Disclaimer: The author writes as Guy Montag, the protagonist of Ray Bradbury’s classic novel Fahrenheit 451. Any opinions expressed herein are at least somewhat reflective of this fact and not necessarily reflective of clay or TPS.
“It was a pleasure to burn.” Books, that is. For those who know me, you will remember that I used to be a fireman, though not in the traditional sense of the word. I burned books, novels, encyclopedias, anthologies, fictions, biographies, you name it. They all shared one common trait: they were deemed offensive and illegal. In short, I have gotten closer to “cancel culture” than anyone, and although my situation is certainly an extreme of what today’s progressives push for, what I learned in my story, Fahrenheit 451, still holds importance in today’s America.
To begin, what did I learn that led me to betray my fellow firemen and bring a book home with me in the first place? Ultimately, the question I grew to ask myself was this: who decides which books get banned, who decides the standard? This can then be broken down into two more questions, namely who can get these books banned and why are they motivated to give the axe to particular books. In the case of my former employers, they wished to keep a particular order, one which prevented anger and discomfort. How justified is this thinking, really?
The most recent wave of strikes was the discontinuation of 6 Dr. Seuss books, including titles such as I Saw It on Mulberry Street and If I Ran the Zoo. Though I myself haven’t gotten an opportunity to look at these books, since they have been illegal for quite some time in my world, people who want them gone claim they have racist imagery of minorities, specifically those of Chinese and African descent. Let’s assume that this content is enough for firemen to burn these books to ashes. This sets a standard that any book expressing racist ideas should also be burned, regardless of any other value they may have. That means that works such as Mein Kampf, Adolf Hitler’s call to begin his anti-Semitic genocide, and Cannibals All! Or Slaves Without Masters, George Fitzhugh’s painting of the superiority of a slave-based, white-dominated society, should have certainly been cancelled by now. It seems that the same people who wiped Seuss’s books off of Amazon and eBay completely forgot about these objectively worse examples of racism. In fact, Amazon stopped selling Mein Kampf on March 16 to cover up this hypocrisy, only to begin sales again the next day. Imagine Seuss’ On Beyond Zebra! burning in my world before A defence of Negro slavery, as it exists in the United States, by Matthew Estes, suffered the same fate.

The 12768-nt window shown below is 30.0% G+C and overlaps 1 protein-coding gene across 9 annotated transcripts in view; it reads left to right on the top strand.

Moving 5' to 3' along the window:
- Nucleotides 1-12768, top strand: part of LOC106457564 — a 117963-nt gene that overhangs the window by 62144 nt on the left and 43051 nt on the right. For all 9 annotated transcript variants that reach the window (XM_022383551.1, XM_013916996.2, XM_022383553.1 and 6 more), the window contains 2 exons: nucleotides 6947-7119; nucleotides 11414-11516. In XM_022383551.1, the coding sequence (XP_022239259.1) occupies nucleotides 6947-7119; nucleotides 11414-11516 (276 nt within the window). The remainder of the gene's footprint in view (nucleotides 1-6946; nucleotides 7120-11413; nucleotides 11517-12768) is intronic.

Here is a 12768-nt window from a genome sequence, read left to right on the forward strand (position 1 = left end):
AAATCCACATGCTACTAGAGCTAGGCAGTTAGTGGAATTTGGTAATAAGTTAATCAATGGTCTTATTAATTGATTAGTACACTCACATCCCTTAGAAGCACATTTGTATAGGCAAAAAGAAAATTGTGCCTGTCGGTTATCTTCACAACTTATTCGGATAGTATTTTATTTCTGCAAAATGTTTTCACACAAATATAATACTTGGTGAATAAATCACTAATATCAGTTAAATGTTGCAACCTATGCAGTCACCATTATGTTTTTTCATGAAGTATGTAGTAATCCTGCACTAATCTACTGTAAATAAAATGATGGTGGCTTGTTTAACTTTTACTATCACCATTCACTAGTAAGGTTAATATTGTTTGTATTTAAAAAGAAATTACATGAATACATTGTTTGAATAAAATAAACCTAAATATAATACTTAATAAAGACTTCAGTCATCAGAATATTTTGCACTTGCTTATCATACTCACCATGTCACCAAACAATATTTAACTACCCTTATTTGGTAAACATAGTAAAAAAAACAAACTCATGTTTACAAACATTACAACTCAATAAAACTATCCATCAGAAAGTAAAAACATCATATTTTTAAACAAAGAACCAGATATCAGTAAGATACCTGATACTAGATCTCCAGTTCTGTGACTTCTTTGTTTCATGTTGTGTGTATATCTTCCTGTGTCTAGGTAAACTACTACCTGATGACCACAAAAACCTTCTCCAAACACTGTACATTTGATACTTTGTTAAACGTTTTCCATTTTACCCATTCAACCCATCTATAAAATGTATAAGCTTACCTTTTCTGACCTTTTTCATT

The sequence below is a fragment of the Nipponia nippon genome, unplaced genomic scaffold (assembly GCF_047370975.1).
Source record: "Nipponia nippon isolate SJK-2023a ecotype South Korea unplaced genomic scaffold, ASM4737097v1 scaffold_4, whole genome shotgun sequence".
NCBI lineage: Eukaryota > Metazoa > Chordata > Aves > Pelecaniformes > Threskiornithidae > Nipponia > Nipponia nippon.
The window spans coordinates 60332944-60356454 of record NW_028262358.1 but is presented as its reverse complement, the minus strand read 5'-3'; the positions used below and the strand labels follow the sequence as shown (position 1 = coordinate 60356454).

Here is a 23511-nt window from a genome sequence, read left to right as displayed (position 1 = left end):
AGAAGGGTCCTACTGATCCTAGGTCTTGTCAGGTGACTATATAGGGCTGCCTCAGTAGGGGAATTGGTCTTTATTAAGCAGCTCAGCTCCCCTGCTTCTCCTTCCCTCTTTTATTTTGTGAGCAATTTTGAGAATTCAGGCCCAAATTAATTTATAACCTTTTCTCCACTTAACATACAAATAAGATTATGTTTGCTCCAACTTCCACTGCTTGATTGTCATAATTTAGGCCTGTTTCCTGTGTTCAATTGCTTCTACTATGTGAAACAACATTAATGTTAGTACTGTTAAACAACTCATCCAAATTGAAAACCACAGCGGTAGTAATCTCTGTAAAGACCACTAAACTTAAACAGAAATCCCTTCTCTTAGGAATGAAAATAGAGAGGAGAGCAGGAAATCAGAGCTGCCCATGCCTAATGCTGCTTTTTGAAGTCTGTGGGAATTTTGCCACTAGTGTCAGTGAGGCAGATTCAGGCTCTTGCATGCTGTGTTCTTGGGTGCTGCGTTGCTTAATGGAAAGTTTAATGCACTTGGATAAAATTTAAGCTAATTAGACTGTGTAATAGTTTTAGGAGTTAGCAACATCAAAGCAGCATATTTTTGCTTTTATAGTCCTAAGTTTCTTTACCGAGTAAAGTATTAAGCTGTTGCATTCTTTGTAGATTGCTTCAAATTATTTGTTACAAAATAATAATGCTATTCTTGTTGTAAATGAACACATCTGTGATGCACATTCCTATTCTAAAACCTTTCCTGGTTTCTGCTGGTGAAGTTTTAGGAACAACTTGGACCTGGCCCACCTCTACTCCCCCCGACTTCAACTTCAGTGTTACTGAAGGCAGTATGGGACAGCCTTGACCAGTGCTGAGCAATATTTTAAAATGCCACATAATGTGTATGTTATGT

Despite the foundation for this particular wave of cancelling being a bit arbitrary, is cancelling anything the right thing to do? In my opinion, nothing should be banned, since every book offers some sort of value to society. In books that should never be cancelled, such as classics like The Great Gatsby, a piece of history and culture can be commemorated on paper forever. With works like this left for future generations, my world will never touch modern America, a world where books can only be remembered. Religious or philosophical books can offer advice and ideas to the world, which supports freedom of speech and religion. Political commentary, a popular target for cancelling, can give a warning to future politicians and voters, like George Orwell’s novels. Books like the ones Dr. Seuss wrote are mostly harmless and are a fun staple among children’s stories, while little concrete evidence suggest that they indoctrinate their readers with racism. Finally, the books I mentioned earlier as the ones that should be the first to go, pages that actually were meant to install terrible, racist ideas in people’s heads, provide a standard for what is wrong. They should be recognized as wrong – cancelling them erases a valuable bad example we ought to condemn and avoid. Even though I once burned books, I have realized that every word in every book holds some value, and cancelling can only limit freedom and thought.
Fahrenheit 451, by Ray Bradbury